The European Single Currency suffered one of its biggest falls since the start of the year yesterday, coming down over 1.5% against the US dollar. The last collapse of this magnitude was on March 18th, when it came off over 2.0% against the US unit.
To explain the move, many commentators are pointing to the comments made by a member of the board of governors of the Federal Reserve, Jerome Powell, at a live discussion yesterday morning New York time, when he intimated that the first Fed interest rate rise could conceivably come as early as the September Federal Open Market Committee (FOMC) meeting, with the possibility of another in December, but the fact of the matter is that the move down had well and truly commenced in the Asian session, before governor Powell made his remarks, although they did accelerate the drop.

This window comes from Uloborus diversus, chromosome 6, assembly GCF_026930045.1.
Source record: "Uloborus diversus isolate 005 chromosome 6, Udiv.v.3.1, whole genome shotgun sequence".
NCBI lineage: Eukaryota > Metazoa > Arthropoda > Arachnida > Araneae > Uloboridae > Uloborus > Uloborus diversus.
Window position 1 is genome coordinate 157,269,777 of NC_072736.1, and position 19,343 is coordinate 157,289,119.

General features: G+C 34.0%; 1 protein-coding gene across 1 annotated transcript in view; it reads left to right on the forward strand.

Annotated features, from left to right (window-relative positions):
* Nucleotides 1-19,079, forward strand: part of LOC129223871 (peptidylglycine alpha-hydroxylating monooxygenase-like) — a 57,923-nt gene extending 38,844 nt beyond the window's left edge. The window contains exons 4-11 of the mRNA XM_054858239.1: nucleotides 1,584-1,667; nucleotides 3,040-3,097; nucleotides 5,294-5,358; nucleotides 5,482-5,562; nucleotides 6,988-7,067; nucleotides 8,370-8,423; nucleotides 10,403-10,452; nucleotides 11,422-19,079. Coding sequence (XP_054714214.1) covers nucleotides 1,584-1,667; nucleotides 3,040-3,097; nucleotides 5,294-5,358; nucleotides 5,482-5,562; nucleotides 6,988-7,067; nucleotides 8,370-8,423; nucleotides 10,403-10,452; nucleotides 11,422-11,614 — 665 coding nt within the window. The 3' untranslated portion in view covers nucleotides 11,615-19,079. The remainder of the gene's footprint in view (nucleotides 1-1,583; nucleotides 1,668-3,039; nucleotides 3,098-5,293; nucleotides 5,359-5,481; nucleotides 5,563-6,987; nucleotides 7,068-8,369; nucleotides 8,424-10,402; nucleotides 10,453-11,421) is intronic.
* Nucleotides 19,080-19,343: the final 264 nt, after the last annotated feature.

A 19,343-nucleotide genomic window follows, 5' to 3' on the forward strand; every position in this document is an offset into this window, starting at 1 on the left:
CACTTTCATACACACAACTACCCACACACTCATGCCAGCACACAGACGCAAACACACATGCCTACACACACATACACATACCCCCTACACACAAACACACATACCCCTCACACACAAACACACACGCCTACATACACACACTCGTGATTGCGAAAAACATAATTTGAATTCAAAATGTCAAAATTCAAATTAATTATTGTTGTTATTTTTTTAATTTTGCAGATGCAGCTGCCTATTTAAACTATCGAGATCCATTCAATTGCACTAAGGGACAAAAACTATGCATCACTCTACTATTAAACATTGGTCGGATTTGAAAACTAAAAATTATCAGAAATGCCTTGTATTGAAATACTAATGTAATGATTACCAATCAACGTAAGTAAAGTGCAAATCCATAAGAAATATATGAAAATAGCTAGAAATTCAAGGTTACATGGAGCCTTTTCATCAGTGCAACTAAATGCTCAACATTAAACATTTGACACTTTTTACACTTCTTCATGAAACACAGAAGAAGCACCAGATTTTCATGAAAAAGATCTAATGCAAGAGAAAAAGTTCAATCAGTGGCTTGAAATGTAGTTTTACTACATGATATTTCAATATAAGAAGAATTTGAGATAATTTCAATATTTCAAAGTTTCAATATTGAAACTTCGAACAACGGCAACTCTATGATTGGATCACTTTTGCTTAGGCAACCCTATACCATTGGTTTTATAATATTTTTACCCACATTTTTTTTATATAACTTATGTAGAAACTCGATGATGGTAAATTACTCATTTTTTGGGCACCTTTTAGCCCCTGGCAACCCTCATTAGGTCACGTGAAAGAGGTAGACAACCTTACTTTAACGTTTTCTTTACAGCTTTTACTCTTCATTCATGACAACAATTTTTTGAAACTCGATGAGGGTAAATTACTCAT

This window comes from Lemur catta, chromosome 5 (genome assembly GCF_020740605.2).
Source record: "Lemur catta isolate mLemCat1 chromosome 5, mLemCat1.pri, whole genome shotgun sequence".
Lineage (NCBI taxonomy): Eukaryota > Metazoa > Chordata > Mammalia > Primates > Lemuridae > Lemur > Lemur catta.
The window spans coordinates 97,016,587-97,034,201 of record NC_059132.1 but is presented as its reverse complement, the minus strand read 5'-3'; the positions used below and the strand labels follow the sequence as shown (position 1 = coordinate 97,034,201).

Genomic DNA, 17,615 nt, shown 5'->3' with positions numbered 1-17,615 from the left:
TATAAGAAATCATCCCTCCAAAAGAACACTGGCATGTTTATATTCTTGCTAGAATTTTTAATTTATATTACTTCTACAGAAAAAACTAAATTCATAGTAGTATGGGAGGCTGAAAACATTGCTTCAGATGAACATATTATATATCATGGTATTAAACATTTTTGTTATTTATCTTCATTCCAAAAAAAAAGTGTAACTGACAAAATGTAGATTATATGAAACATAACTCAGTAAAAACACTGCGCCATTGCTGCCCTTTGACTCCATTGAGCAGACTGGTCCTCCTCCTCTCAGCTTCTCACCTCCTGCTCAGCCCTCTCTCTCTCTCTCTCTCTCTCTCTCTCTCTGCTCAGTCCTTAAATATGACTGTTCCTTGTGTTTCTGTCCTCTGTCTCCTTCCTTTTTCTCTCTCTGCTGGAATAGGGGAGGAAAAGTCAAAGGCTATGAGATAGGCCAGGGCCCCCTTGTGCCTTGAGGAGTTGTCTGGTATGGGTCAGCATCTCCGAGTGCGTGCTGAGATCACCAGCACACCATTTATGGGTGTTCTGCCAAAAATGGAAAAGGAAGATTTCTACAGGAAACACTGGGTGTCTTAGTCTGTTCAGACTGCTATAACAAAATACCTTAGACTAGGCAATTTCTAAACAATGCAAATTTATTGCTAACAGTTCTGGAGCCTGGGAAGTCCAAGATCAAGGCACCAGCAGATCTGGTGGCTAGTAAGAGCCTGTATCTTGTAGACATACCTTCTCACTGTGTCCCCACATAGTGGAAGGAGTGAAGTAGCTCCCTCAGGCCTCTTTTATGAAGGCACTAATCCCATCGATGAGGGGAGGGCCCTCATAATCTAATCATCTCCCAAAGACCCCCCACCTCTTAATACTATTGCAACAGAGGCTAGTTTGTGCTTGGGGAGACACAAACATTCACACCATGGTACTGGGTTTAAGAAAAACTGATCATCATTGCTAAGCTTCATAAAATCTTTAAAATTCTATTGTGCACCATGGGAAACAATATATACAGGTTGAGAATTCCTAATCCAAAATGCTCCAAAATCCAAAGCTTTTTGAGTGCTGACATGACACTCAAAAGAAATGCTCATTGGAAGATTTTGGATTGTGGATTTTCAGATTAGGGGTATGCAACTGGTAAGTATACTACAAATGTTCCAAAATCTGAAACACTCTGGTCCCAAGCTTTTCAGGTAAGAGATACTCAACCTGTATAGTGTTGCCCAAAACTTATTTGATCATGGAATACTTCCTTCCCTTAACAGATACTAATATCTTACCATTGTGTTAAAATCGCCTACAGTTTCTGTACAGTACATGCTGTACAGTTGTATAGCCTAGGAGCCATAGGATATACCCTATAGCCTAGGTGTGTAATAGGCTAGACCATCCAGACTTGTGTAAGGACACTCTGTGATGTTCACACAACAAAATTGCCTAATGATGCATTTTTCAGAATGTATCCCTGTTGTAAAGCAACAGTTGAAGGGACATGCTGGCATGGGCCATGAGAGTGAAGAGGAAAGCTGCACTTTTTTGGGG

Fall was in spite of Greek optimism
And the move was in spite of optimism on the Greek matter, which most observers now believe will be resolved in the fullness of time (the only question is really how messy, or otherwise, the resolution will be). It was also in spite of yet another disappointing Durable Goods report from the US Census Bureau, which should, in theory, have depressed the US dollar (and it did, for about ten minutes), although New Home Sales stateside showed an improvement.
Later today sees the release of US Gross Domestic Product figures, always a closely watched event by the Forex marketplace.